A Song of Ice and Fire (Game of Thrones)

I have actually read all the novels of this series to date. I must be mad! but you knew that anyway. However, it has the advantage that when other TV presenters say to Jon Snow ‘You know nothing’, I get it.

After finishing the first volume, I intended to watch the Game of Thrones DVDs only and stop reading, since the plot seemed better than the writing, but somehow I went on reading and have only seen two or three episodes of the TV version.

The reasoning behind starting these books was: masses of people read fantasy literature and science fiction, and I don’t fancy it at all, but have I given it a fair trial? Lord of the Rings (read in early sixties at school) was annoying, Harry Potter (read from late nineties because students expected it) quite good. I suppose most of the problem with these books is the way some readers totally identify with the characters and the world created. There is an instinctive desire to disagree with them. Thus it was when I was at dinner table where someone ran down Harry Potter but had not read it that I realized I’d have to try it, so I authorized myself to opine.

There were things I didn’t like in general about fantasy literature as I imagine it to be. One thing was the shallow characterization: events and atmosphere more important than character.

I was also misled when I read the review by John Lanchester, because I overlooked the fact that Lanchester actually likes fantasy literature and thus was biased. I would have liked to read a review by a non-fantasy-lit. type, but that was not going to happen.

One advantage Martin has is his use of a medieval model, so we know about knights and battles and the importance of birth. There are some more fantastic elements like the white walkers and the children of the forest, and live dragons and direwolves, but the main framework doesn’t need masses of explanation because the map is roughly Great Britain plus a bit more and the families are like medieval dynasties.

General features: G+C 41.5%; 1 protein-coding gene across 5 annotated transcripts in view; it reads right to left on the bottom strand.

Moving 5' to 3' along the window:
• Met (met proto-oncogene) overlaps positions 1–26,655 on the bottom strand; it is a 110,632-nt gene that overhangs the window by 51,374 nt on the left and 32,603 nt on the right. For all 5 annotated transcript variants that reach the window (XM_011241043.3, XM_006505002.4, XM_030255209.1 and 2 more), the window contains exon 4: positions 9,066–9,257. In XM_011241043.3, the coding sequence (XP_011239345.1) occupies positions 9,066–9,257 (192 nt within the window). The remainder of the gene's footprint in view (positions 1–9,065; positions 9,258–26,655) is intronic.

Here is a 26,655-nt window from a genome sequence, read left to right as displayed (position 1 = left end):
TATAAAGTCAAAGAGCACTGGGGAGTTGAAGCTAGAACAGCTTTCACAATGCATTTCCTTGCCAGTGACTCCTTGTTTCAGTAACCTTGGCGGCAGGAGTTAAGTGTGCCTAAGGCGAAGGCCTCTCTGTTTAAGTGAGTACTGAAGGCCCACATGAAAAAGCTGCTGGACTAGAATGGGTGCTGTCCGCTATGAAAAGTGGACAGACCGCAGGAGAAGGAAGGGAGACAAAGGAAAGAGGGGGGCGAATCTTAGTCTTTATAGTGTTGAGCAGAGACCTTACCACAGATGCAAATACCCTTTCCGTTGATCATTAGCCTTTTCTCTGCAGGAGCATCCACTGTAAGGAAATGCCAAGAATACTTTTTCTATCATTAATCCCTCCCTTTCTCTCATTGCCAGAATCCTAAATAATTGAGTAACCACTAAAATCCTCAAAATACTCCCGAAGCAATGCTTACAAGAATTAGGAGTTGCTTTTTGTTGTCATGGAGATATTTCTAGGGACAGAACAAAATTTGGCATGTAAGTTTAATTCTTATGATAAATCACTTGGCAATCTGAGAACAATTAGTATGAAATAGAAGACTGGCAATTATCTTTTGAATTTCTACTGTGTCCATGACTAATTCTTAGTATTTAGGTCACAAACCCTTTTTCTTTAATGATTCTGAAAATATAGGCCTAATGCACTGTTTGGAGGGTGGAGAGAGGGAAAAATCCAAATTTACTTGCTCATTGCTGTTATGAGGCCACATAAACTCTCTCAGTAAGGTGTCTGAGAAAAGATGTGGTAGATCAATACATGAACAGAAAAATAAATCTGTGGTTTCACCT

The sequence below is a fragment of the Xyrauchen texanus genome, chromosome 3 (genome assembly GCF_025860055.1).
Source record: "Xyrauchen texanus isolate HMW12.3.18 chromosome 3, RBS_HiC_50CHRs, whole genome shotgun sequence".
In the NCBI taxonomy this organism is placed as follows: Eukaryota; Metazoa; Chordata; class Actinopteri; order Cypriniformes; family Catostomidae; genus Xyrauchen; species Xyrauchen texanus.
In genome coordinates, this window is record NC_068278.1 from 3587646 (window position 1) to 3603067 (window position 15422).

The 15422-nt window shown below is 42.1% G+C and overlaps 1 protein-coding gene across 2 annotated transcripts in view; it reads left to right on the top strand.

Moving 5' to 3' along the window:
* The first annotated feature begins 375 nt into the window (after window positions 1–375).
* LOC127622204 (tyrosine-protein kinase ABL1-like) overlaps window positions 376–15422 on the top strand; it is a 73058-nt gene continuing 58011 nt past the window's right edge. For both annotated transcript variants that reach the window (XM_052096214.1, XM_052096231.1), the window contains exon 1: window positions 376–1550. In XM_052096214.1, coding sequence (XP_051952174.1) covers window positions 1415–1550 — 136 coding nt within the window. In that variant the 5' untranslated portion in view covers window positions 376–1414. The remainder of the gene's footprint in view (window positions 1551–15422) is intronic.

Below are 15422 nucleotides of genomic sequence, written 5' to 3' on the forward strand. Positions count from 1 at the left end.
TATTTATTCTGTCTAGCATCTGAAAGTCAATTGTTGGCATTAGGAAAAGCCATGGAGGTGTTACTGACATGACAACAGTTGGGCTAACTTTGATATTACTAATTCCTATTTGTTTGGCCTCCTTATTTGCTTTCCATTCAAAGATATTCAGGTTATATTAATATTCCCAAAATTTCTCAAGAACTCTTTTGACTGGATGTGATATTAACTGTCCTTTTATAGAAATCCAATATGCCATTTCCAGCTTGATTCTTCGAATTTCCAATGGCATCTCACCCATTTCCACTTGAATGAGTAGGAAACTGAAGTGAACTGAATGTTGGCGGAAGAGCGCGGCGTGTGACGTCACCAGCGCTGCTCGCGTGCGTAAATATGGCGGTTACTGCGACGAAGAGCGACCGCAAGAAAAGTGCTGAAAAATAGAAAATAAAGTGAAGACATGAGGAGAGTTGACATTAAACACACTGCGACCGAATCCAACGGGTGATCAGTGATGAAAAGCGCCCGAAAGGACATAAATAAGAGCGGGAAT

It is also quite helpful that most of his characters have names spelt unexpectedly, because that means you can look them up on the Web and find them (Margaery, Robb, Sansa, Arya, Petyr and so on).

One thing that worries me is the concern of fans that Martin might die before finishing the series. OK, he took six years over the last volume. But he is 65 and overweight!
Game of Thrones author rebuffs health fears with the finger and F-word. Where does this leave me? It’s about time I started doing something sensible.

Here are some notes I took of the style, which is often pseudo-medieval, sometimes pseudo-British and sometimes somewhat American.

much and more
little and less
wroth (sic)
mine own
the babe
pot shops (sic)
poison ivy (in a world based on the UK)
I misremember, I mislike
leal service
for the nonce
that ought not pose much difficulty

turnips (are these rare in the USA? they are constantly being eaten)
whilst (felt to be quintessentially British)
yellow onions (surely a US expression)

Occasionally odd use of shall, but I can’t trace that now.

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